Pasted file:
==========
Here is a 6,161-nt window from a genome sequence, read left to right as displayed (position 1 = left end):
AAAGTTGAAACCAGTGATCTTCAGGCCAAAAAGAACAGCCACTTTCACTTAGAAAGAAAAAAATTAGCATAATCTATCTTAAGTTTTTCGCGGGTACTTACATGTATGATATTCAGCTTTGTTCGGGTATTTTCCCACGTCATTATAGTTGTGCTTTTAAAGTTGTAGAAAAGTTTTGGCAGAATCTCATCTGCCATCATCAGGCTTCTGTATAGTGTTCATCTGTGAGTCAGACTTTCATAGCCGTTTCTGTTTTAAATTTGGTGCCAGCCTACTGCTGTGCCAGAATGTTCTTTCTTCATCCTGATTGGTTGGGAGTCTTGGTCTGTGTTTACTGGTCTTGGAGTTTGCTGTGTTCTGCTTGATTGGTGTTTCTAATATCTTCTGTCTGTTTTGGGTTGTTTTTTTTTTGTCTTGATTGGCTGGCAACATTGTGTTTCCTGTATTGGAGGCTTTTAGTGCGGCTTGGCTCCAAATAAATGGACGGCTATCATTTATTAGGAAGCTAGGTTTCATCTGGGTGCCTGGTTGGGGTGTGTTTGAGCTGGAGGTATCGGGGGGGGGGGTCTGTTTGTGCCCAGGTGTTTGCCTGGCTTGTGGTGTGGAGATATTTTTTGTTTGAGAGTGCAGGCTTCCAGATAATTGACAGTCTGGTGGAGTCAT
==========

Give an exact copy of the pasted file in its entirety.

Here is a 6,161-nt window from a genome sequence, read left to right as displayed (position 1 = left end):
AAAGTTGAAACCAGTGATCTTCAGGCCAAAAAGAACAGCCACTTTCACTTAGAAAGAAAAAAATTAGCATAATCTATCTTAAGTTTTTCGCGGGTACTTACATGTATGATATTCAGCTTTGTTCGGGTATTTTCCCACGTCATTATAGTTGTGCTTTTAAAGTTGTAGAAAAGTTTTGGCAGAATCTCATCTGCCATCATCAGGCTTCTGTATAGTGTTCATCTGTGAGTCAGACTTTCATAGCCGTTTCTGTTTTAAATTTGGTGCCAGCCTACTGCTGTGCCAGAATGTTCTTTCTTCATCCTGATTGGTTGGGAGTCTTGGTCTGTGTTTACTGGTCTTGGAGTTTGCTGTGTTCTGCTTGATTGGTGTTTCTAATATCTTCTGTCTGTTTTGGGTTGTTTTTTTTTTGTCTTGATTGGCTGGCAACATTGTGTTTCCTGTATTGGAGGCTTTTAGTGCGGCTTGGCTCCAAATAAATGGACGGCTATCATTTATTAGGAAGCTAGGTTTCATCTGGGTGCCTGGTTGGGGTGTGTTTGAGCTGGAGGTATCGGGGGGGGGGGTCTGTTTGTGCCCAGGTGTTTGCCTGGCTTGTGGTGTGGAGATATTTTTTGTTTGAGAGTGCAGGCTTCCAGATAATTGACAGTCTGGTGGAGTCAT